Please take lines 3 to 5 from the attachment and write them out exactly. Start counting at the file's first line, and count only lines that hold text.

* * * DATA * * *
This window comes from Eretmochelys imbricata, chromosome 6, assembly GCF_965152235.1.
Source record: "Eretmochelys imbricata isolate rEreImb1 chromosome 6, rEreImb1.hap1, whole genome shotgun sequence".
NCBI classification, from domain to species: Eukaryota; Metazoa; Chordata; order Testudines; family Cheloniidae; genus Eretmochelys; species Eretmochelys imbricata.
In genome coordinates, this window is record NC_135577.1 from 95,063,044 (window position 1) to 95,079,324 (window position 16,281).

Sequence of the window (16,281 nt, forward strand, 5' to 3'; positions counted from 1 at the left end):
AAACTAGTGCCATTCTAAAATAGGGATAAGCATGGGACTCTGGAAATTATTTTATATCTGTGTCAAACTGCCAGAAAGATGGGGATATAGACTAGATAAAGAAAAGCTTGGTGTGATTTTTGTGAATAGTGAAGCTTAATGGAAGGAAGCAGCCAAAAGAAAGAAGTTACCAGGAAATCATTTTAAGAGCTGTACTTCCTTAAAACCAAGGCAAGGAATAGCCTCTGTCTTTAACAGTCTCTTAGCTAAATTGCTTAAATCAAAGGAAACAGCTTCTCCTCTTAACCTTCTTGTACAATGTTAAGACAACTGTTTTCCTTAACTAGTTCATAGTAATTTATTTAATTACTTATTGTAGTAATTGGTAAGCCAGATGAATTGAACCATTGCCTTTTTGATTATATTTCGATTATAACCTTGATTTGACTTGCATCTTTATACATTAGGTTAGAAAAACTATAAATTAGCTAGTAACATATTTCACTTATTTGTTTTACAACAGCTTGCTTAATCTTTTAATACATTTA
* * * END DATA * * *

NCBI classification, from domain to species: Eukaryota; Metazoa; Chordata; order Testudines; family Cheloniidae; genus Eretmochelys; species Eretmochelys imbricata.
In genome coordinates, this window is record NC_135577.1 from 95,063,044 (window position 1) to 95,079,324 (window position 16,281).

Sequence of the window (16,281 nt, forward strand, 5' to 3'; positions counted from 1 at the left end):